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Anybody keeping an eye on the ongoing development of the British jazz scene will have noticed Zara McFarlane in the last few years. The 28 year-old London vocalist has made a string of impressive appearances with musicians who do no choose their collaborators without careful consideration –Denys Baptiste, Orphy Robinson, Soweto Kinch and Jazz Jamaica All Stars to name a few. McFarlane’s appearance on the latter’s 2006 Motown-themed album Motor City Roots revealed a singer whose power was offset by delicacy, as was clear from her sensitive handling of Stevie Wonder’s 'My Cherie Amour'.

All of these experiences have furthered the growth of Zara McFarlane as an artist in the most complete sense of the term and the singer made good on her potential when she issued her self-produced EP, 'Until Tomorrow' in 2010. The 6 track mini-album was evenly split between original compositions such as 'Captured' and standards like the perennial jazz favourite 'On Green Dolphin Street'. There was enormous poise in the way that McFarlane handled the melodic line and chord changes of a piece but what was arguably as impressive was the fact that she asserted herself as a thoughtful lyric writer.

Now that EP has evolved into a full-length album, 'Until Tomorrow', and it marks Zara McFarlane’s debut for Gilles Peterson’s Brownswood Recordings.

Backed by a brilliant aggregation of musicians that includes pianist Peter Edwards, double bassist Nick Walsh, drummer Andy Chapman and saxophonists Binker Goldings, Camilla George and Zem Adu, McFarlane comes into her own on an engrossing set that includes more originals such as 'Chiaroscuro', 'Blossom Tree' and 'More Than Mine'.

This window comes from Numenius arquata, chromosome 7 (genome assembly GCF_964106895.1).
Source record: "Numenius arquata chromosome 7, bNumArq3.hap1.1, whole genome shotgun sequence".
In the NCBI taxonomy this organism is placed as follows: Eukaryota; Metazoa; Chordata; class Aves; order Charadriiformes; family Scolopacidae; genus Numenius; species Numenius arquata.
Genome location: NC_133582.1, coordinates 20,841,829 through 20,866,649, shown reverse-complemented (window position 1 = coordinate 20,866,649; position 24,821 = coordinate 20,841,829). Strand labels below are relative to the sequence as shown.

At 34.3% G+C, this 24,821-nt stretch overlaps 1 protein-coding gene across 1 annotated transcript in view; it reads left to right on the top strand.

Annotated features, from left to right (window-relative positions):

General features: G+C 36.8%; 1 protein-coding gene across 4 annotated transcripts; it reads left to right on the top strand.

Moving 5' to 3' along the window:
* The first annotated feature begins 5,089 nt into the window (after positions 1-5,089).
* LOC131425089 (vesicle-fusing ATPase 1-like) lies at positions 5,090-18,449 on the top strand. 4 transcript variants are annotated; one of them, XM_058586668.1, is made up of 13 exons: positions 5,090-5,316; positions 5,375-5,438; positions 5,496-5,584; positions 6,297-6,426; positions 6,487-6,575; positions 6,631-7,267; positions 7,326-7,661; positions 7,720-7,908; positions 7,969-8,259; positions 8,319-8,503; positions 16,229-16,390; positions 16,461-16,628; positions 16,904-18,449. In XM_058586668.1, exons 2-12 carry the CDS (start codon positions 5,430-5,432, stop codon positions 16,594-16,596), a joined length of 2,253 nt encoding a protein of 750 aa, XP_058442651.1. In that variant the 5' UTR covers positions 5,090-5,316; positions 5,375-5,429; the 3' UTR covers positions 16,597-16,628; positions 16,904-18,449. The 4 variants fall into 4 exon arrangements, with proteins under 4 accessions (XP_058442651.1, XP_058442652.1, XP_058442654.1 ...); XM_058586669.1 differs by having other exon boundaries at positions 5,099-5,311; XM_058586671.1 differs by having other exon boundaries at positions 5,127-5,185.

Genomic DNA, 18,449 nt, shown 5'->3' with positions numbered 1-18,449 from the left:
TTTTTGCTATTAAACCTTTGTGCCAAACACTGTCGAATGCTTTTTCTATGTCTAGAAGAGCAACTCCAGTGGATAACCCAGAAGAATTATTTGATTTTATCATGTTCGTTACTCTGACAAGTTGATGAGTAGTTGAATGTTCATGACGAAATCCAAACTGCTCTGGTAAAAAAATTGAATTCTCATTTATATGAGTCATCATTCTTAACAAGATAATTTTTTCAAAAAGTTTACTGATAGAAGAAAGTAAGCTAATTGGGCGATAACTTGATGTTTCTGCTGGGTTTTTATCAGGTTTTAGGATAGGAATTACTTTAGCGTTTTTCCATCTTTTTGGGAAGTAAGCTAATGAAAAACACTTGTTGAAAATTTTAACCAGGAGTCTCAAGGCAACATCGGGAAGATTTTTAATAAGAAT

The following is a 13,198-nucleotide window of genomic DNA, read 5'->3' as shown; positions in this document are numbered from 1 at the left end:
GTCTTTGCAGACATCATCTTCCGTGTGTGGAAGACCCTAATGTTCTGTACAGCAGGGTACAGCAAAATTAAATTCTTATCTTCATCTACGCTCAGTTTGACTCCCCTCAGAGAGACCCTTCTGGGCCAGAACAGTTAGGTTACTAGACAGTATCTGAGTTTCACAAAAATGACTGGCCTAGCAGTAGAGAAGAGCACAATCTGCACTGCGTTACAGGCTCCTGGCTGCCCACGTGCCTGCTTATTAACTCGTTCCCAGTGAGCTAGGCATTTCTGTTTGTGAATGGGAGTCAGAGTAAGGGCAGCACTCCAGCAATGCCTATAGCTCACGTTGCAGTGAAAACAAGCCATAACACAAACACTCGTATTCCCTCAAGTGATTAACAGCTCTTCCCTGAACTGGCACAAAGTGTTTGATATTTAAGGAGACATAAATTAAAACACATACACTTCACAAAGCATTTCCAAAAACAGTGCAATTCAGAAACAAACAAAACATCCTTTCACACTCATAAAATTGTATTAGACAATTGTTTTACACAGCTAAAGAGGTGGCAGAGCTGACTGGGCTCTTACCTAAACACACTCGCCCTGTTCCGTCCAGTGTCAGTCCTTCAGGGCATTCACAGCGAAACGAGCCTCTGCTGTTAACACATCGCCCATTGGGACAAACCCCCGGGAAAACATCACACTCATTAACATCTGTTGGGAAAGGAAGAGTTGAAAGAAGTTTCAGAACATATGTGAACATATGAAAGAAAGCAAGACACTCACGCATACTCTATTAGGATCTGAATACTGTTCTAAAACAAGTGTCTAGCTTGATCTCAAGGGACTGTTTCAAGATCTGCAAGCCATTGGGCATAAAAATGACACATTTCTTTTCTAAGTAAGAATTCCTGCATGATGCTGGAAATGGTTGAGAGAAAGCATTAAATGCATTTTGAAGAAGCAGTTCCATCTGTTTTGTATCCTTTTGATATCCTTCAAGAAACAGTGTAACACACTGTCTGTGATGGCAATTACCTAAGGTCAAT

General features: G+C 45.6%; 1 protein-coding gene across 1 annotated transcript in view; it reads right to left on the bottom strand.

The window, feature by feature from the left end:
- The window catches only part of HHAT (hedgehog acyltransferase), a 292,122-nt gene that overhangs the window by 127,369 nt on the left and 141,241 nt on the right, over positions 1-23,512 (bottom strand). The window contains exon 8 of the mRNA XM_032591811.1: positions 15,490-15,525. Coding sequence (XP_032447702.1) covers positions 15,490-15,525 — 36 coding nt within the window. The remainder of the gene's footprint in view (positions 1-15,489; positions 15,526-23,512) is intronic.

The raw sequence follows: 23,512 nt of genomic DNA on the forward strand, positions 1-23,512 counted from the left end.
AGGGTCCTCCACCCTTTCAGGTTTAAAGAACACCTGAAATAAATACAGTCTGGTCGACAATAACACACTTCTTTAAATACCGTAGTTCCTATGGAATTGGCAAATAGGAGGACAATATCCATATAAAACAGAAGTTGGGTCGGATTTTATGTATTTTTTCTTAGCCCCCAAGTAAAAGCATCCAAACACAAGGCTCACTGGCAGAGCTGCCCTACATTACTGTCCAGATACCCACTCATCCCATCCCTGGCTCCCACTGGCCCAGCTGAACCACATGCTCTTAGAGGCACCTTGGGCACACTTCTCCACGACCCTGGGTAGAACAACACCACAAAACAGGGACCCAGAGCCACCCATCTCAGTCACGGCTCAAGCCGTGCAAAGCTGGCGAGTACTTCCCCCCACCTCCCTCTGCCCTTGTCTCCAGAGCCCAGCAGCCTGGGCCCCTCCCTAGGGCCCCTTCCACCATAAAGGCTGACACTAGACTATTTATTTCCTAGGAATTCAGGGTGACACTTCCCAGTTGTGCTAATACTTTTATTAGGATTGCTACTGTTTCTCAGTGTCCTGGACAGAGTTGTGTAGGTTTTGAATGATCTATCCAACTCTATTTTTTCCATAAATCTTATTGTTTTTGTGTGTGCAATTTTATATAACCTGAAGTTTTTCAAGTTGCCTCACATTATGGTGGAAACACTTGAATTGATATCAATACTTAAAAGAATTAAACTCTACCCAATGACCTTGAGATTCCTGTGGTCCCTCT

One of the curveballs that McFarlane throws on 'Until Tomorrow' is her rendition of 'The Children And The Warlock' and 'Thoughts'. These two superb tracks are by pianist and composer Harry Whittaker, a relatively unheralded figure in the jazz world who is nonetheless respected for his work with Roy Ayers, Carmen Lundy and his own Black Renaissance project. “Gilles [Peterson] introduced me to Harry Whittaker’s trio album, 'Thoughts Past And Present',” says Zara. “There were a couple of tracks that I chose from there. His writing reminded me of Pete’s [Edwards] in a way. It was really melodic, spacious and very emotive. That’s what I try to have in my music. It’s more of an emotional journey as opposed to a just piece for the sake of writing a piece.”

The arrangements for 'Until Tomorrow' have a liberal dose of subtle, stealthy swing, yet as steeped as Zara McFarlane is in the jazz tradition, she has brought an eminently soul undercurrent to what she does, and it is entirely possible that she could appeal to audiences weaned as much on Jill Scott and Erykah Badu as Cassandra Wilson and Dianne Reeves. Blessed with a fine voice and a strength of character that has led her towards thought-provoking, if not challenging lyrics, Zara McFarlane has with 'Until Tomorrow' taken a giant step down the road to what is surely a long, illustrious career.

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